There are, it may be, so many kinds of voices in the world, and none of them are without signification. 1 Corinthians 14:10
CHINESE AMERICAN CITIZENS ALLIANCE (CACA) is a Chinese American political organization founded in 1895 in San Francisco, California to secure equal rights for Americans of Chinese ancestry. It was originally named the Native Sons of the Golden State and changed to its present name in 1904. The Chinese Times, founded in 1924, became the official newspaper of the Alliance. The Chinese American Citizens Alliance La Lodge Youth Council (YC) was formed in August 2001 and is a subsidiary of the Chinese American Citizens Alliance. It was created in response to the growing number of students seeking college entry counseling. Membership currently consists of high school students, college students, and recent college graduates residing in the West and East San Gabriel Valley.
THE STUDENT NONVIOLENT COORDINATING COMMITTEE (SNCC, pronounced "snick") was one of the principal organizations of the American Civil Rights Movement in the 1960s. It was founded to help organize the student sit-ins, to fight segregation in restaurants and other public areas. It emerged in April of 1960 from student meetings led by Ella Baker held at Shaw University in Raleigh, North Carolina. Ella Baker had been the Southern Christian Leadership Conference director before helping form SNCC, but this did not mean SNCC was a branch of SCLC. Instead of being closely tied to SCLC or other groups such as the NAACP as a youth division, SNCC sought to stand on its own. Two hundred black students were present at the first meeting, including Stokely Carmichael from Howard University. He would later head SNCC's militant branch after the group split in two in the late 1960s. SNCC members were referred to as "shock troops of the revolution." The SNCC eventually aimed to make changes in individual local communities rather than on a national scale, in the case of the SCLC. It was also the most militant of all of the black civil rights organizations which led to tensions with the peaceful SCLC despite its name including "Non-Violent". The SNCC was also committed, as were the other black organizations to convincing blacks to register to vote, as each organization realized that if the blacks didn't vote the government would not be representative of them. The SNCC ran a major campaign during the early 1960s in an attempt to get blacks to register to work. SNCC played a leading role in the Freedom Rides, the 1963 March on Washington, Mississippi Freedom Summer and the Mississippi Freedom Democratic Party over the next few years. In the later part of the 1960s, led by fiery leaders such as Stokely Carmichael, SNCC focused on Black Power, and then fighting against the Vietnam War. In 1969, SNCC officially changed its name to the Student National Coordinating Committee to reflect the broadening of its strategies. It passed out of existence in the 1970s.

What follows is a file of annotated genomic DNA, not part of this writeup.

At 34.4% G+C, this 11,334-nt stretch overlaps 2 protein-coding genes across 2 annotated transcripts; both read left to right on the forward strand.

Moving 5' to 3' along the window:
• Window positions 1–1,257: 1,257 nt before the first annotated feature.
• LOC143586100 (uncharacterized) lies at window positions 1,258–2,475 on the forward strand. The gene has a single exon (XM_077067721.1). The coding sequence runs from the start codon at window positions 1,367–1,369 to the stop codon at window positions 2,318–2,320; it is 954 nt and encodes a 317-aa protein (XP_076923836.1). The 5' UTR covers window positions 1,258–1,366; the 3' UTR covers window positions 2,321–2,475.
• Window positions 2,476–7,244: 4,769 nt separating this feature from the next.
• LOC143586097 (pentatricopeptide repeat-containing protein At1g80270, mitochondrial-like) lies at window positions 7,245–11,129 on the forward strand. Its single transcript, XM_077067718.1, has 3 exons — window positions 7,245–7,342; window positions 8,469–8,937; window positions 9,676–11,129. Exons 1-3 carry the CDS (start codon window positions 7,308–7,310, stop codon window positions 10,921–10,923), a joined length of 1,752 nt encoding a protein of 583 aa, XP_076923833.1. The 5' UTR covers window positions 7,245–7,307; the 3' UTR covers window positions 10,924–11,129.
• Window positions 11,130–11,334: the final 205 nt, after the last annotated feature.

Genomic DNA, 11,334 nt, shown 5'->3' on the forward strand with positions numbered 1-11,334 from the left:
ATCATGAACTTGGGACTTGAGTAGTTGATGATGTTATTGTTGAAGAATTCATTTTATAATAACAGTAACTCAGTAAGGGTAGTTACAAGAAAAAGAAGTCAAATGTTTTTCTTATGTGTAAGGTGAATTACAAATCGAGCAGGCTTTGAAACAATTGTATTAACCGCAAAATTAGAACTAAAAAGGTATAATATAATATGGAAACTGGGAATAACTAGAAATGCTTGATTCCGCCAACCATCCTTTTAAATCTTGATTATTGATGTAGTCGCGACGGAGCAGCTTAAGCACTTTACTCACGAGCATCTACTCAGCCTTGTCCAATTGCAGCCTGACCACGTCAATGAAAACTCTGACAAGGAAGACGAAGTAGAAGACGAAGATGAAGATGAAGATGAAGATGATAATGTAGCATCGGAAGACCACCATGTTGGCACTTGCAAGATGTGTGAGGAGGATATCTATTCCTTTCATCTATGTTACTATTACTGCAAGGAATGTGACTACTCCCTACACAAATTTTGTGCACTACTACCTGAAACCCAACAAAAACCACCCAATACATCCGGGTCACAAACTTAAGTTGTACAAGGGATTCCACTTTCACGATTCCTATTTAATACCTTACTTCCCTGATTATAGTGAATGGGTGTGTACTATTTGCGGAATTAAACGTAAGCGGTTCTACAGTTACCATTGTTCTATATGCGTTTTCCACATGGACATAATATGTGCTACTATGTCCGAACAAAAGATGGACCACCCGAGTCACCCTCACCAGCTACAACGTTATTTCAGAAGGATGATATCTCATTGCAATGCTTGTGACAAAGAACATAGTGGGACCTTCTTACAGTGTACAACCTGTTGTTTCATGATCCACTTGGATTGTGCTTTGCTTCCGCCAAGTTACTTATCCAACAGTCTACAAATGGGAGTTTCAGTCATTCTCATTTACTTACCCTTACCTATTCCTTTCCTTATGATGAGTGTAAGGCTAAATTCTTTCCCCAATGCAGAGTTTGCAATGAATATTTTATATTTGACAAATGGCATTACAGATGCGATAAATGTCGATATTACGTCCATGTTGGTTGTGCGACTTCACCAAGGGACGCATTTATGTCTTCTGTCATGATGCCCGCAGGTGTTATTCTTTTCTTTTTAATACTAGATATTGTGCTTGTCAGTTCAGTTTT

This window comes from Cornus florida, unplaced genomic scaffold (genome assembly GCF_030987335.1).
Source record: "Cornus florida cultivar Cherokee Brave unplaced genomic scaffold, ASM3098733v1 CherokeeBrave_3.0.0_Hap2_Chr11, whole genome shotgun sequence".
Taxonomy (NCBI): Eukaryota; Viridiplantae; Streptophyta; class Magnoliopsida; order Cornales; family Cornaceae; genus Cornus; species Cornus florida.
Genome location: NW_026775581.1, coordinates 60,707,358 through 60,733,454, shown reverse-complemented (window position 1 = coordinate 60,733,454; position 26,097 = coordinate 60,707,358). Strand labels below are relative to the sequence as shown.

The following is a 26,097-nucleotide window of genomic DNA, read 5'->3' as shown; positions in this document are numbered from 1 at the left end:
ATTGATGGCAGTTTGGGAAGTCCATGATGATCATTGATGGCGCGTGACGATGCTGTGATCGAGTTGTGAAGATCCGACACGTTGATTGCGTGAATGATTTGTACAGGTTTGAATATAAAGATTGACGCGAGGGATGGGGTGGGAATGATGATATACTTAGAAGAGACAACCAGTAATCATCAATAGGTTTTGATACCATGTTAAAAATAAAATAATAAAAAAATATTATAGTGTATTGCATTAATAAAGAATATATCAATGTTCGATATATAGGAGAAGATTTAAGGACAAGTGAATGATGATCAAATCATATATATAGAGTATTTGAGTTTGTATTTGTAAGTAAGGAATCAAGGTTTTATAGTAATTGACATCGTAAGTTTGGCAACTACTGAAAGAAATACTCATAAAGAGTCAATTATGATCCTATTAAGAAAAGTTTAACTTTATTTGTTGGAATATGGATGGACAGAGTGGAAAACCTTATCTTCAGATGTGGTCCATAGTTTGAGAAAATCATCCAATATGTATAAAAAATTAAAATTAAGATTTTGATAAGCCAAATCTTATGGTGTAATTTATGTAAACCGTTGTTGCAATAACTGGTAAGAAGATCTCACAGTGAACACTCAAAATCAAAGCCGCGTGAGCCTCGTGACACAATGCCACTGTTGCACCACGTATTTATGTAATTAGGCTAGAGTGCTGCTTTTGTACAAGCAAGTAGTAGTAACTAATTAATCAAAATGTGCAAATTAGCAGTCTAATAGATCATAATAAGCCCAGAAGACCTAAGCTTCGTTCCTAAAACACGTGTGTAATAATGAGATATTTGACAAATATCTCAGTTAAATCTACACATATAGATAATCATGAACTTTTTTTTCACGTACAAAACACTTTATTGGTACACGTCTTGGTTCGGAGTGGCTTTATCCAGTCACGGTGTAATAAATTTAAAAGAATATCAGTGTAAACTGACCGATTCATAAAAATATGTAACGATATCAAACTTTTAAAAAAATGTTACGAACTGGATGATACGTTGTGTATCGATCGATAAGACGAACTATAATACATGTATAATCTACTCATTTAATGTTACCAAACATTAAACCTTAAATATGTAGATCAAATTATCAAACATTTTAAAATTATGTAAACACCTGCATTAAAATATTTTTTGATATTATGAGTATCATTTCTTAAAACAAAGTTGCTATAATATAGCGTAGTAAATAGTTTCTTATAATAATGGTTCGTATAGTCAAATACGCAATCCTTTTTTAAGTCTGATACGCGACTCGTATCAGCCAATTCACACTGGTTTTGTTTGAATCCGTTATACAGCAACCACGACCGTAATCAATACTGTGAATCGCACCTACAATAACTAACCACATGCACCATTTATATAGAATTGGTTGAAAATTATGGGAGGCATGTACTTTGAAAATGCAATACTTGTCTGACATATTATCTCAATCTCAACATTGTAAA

|NPR article (click)|
GREENSBORO FOUR -- civil rights activists. On Feb. 1, 1960 four black freshmen at North Carolina A&T State University, Franklin McCain, Joseph McNeil, Ezell Blair, Jr., and David Richmond, took seats at the segregated lunch counter of F. W. Woolworth's in Greensboro, N.C. They were refused service and sat peacefully until the store closed. They returned the next day, along with about 25 other students, and their requests were again denied. The Greensboro Four inspired similar sit-ins across the state and by the end of February; such protests were taking place across the South. Finally in July, Woolworth's integrated all of its stores. The four have become icons of the civil rights movement.